Boeing

Historical Snapshot

Early in 1928, Boeing built two new fighter biplanes using bolted aluminum tubing for the fuselage’s inside structure, rather than welded steel tubing, typical of earlier models. Later versions had aluminum covering the fuselage rather than fabric or wood.

Model 83, designed for the Navy, had a hook-type arrester so that it could land on aircraft carriers. Its production version was designated F4B. The Model 89, built for the Army as the P-12, could hold a 500-pound (226-kilogram) bomb.

The military bought 586 of these fighters in different versions. The first was delivered to Army Air Corps Captain Ira C. Eaker on Feb. 26, 1929, for a special goodwill flight to Central America. Later, Brazil became an international customer for the fighters.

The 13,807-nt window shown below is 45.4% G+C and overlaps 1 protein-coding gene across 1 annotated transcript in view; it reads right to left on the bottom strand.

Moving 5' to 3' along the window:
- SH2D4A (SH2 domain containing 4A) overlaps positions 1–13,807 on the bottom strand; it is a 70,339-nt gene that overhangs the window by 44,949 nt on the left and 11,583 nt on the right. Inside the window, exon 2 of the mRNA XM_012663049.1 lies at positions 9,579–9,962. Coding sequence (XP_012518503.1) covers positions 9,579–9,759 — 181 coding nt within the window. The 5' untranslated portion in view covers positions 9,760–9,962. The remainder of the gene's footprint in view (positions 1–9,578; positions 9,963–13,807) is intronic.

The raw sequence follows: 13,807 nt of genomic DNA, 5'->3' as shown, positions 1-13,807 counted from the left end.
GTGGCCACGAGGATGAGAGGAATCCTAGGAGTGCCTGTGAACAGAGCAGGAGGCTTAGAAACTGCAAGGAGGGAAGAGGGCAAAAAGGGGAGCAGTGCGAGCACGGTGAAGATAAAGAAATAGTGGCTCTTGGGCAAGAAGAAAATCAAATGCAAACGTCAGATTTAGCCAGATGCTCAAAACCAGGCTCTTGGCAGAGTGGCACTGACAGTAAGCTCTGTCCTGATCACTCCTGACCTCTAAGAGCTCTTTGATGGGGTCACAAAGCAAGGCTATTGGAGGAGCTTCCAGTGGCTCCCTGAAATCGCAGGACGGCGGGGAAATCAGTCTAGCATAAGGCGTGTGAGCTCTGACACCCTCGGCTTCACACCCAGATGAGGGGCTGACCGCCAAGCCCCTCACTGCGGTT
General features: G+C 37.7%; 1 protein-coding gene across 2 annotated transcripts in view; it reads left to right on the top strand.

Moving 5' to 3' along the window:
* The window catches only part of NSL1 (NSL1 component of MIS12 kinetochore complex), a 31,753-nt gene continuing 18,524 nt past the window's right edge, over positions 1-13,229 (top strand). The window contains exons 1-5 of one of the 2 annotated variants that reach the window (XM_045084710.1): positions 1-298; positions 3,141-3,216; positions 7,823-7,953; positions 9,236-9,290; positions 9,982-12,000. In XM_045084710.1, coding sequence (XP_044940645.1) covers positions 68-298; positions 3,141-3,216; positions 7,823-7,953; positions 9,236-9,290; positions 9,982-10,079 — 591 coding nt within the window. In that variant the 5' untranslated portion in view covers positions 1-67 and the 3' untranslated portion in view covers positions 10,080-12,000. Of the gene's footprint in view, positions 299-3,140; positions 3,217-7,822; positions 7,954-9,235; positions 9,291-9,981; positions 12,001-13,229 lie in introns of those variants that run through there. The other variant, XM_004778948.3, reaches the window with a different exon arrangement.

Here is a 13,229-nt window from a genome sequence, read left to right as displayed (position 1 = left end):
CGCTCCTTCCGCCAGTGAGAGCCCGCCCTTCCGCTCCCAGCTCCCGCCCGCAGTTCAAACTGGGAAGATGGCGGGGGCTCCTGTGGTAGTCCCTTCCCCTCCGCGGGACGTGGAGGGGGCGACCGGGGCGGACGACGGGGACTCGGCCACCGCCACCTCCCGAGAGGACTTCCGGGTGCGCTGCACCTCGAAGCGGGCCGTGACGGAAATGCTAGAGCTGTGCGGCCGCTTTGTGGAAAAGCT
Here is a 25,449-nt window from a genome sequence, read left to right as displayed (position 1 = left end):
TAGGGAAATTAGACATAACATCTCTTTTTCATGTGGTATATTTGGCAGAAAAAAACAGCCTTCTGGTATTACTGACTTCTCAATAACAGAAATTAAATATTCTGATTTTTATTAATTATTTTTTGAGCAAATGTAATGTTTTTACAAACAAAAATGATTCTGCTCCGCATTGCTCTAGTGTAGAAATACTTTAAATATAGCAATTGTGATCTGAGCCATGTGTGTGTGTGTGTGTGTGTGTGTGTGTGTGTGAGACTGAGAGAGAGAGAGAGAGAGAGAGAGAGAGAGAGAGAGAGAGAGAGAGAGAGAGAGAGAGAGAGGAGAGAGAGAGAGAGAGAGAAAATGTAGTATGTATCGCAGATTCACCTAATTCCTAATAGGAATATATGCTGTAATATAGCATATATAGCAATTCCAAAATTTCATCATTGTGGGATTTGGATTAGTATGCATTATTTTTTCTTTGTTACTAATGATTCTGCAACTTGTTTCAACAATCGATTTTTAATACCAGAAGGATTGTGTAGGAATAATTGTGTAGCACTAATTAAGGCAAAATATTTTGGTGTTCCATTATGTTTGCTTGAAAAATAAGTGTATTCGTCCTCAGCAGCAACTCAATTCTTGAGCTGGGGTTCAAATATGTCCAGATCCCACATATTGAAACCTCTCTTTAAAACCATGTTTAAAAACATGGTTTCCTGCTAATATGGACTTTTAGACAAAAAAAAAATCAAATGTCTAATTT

Boeing built four commercial versions of the model; the U.S. Bureau of Air Commerce, precursor to the Federal Aviation Agency, bought one, and Howard Hughes bought a two-seat version.

    P-12/F4B Fighter

    Technical Specifications

    First flight June 25, 1928
    Model number 83/89
    Classification Fighter
    Span 30 feet
    Length 20 feet 1 inches
    Gross weight 2,629 pounds
    Top speed 178 mph
    Cruising speed 150 mph
    Range 675 miles
    Ceiling 26,200 feet
    Power 450-horsepower P&W R-1340B Wasp engine
    Accommodation 1 pilot
    Armament 2 machine guns